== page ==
Friday, April 6, 2018

Why do early mathematics skills predict later reading? The role of mathematical language

Reading and math tasks both depend on oral language and code-related skills. Math and literacy share a persistent bidirectional developmental relationship. Considerable evidence has demonstrated that early reading predicts later math, but the opposite relationship has also been reported. In the case of early math predicting later reading skills, the extent to which this relationship can be accounted for simply by the language load of early math tasks or reflects a unique association is unclear. The present study examined whether the relationship between early math and later reading skills is mediated by mathematical language ability.

A total of 136 preschool children completed measures of early numeracy skills and mathematical language, early literacy skills (print knowledge, phonological awareness, definitional vocabulary), and general cognitive ability at the beginning of the school year, and again about 5 months later. The mathematical language measure assessed comparative language (e.g., combine, more) and spatial language (e.g., near, far). In multilevel modelling, the relationship between early numeracy skills and later reading was entirely mediated by mathematical language ability.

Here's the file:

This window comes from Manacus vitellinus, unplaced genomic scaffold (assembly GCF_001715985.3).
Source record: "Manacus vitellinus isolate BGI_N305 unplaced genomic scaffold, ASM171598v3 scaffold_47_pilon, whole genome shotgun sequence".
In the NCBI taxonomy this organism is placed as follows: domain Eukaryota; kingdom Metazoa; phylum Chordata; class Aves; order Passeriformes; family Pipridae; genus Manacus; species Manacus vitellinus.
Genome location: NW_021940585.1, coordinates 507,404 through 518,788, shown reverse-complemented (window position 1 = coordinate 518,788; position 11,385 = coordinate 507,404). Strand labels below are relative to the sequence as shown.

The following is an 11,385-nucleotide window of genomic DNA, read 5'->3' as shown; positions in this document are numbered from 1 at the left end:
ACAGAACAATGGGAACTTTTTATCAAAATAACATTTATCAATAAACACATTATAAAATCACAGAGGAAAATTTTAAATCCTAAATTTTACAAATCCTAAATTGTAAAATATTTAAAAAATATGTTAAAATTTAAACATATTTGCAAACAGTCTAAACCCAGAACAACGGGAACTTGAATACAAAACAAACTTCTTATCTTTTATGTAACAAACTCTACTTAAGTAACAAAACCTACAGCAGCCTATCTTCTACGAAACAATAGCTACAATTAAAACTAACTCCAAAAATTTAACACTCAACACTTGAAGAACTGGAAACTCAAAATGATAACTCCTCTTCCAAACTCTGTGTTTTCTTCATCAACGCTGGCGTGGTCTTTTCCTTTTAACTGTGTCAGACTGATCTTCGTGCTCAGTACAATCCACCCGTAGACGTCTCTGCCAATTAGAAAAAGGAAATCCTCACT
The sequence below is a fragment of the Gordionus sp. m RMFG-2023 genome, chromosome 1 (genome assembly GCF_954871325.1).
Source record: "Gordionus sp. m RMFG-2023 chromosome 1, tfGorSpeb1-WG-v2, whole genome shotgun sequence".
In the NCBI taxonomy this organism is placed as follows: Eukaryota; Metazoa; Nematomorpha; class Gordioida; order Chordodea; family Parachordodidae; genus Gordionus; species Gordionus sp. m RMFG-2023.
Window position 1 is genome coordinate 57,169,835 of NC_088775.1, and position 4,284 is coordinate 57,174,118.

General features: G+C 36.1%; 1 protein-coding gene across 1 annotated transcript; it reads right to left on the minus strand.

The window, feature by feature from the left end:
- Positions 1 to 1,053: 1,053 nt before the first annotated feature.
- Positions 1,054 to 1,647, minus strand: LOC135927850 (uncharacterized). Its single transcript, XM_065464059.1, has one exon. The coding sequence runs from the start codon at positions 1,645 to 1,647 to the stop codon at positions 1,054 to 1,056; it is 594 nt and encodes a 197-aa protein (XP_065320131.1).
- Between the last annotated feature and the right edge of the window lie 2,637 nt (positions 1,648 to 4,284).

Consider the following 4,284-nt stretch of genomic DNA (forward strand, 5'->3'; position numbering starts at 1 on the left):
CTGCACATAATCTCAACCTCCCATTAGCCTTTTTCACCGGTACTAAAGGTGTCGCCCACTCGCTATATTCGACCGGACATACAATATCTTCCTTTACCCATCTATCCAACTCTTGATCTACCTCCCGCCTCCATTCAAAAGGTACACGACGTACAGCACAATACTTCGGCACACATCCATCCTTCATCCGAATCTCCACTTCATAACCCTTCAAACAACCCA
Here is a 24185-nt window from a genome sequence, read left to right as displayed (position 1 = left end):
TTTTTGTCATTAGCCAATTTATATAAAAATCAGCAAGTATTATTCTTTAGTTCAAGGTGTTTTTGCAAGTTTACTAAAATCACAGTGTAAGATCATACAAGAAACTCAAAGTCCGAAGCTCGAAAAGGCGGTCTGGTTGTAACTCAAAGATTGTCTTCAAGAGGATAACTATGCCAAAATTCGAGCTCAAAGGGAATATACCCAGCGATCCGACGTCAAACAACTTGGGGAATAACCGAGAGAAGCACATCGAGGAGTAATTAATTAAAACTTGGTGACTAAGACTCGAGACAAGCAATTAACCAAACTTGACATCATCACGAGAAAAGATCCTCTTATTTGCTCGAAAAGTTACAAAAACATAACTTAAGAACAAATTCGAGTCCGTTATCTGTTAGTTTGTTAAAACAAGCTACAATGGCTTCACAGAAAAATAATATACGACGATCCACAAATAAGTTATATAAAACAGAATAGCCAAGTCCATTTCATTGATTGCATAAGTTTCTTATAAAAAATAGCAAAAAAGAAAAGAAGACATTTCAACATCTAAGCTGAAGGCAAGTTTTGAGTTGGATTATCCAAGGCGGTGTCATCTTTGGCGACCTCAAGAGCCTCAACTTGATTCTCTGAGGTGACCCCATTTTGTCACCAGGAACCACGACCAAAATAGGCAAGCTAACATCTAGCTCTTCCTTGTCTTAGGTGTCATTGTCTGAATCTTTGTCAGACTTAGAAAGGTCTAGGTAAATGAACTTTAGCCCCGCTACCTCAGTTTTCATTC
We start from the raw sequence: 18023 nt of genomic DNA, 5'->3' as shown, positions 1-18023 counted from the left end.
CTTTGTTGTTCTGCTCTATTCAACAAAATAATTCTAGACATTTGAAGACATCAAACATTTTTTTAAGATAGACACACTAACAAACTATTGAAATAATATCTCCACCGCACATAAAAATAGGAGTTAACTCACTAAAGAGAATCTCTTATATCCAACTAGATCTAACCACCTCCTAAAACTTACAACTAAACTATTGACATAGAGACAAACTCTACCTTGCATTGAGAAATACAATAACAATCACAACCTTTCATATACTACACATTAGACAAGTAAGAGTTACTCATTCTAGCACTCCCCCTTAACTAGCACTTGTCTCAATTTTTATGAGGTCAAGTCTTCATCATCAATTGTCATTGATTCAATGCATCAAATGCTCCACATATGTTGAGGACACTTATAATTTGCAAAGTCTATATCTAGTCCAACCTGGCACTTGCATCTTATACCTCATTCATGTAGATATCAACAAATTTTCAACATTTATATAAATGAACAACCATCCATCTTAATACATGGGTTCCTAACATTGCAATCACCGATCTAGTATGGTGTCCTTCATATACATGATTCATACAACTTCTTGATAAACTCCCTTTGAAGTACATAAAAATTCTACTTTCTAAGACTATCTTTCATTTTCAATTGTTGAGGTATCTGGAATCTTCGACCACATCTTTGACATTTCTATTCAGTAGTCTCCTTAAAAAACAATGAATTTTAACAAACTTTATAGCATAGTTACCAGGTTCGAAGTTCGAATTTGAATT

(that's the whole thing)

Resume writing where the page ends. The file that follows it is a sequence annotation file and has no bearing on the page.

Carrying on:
Although this study examines predictive relationships over only a 5-month window, it does underscore the language load of early mathematical tasks. The findings highlight the cross curricular impact of language disorders.

Blogger: Lisa Archibald

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